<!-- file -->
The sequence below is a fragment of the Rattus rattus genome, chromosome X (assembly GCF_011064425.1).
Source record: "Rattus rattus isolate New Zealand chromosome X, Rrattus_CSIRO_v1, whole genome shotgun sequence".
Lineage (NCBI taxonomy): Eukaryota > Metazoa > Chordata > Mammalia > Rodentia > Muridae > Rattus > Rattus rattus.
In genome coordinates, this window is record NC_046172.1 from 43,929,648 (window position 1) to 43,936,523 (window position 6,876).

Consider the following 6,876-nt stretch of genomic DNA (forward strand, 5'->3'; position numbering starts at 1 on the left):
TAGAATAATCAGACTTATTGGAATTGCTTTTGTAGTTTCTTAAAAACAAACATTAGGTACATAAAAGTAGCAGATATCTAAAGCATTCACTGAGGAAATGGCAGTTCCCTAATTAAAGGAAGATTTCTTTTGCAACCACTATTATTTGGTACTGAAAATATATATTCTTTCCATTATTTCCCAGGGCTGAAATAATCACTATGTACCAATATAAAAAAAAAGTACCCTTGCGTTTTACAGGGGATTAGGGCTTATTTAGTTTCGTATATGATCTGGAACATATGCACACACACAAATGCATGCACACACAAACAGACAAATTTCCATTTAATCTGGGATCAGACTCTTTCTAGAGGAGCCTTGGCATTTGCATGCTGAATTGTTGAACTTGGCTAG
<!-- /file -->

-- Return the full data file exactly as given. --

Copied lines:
The sequence below is a fragment of the Rattus rattus genome, chromosome X (assembly GCF_011064425.1).
Source record: "Rattus rattus isolate New Zealand chromosome X, Rrattus_CSIRO_v1, whole genome shotgun sequence".
Lineage (NCBI taxonomy): Eukaryota > Metazoa > Chordata > Mammalia > Rodentia > Muridae > Rattus > Rattus rattus.
In genome coordinates, this window is record NC_046172.1 from 43,929,648 (window position 1) to 43,936,523 (window position 6,876).

Consider the following 6,876-nt stretch of genomic DNA (forward strand, 5'->3'; position numbering starts at 1 on the left):
TAGAATAATCAGACTTATTGGAATTGCTTTTGTAGTTTCTTAAAAACAAACATTAGGTACATAAAAGTAGCAGATATCTAAAGCATTCACTGAGGAAATGGCAGTTCCCTAATTAAAGGAAGATTTCTTTTGCAACCACTATTATTTGGTACTGAAAATATATATTCTTTCCATTATTTCCCAGGGCTGAAATAATCACTATGTACCAATATAAAAAAAAAGTACCCTTGCGTTTTACAGGGGATTAGGGCTTATTTAGTTTCGTATATGATCTGGAACATATGCACACACACAAATGCATGCACACACAAACAGACAAATTTCCATTTAATCTGGGATCAGACTCTTTCTAGAGGAGCCTTGGCATTTGCATGCTGAATTGTTGAACTTGGCTAG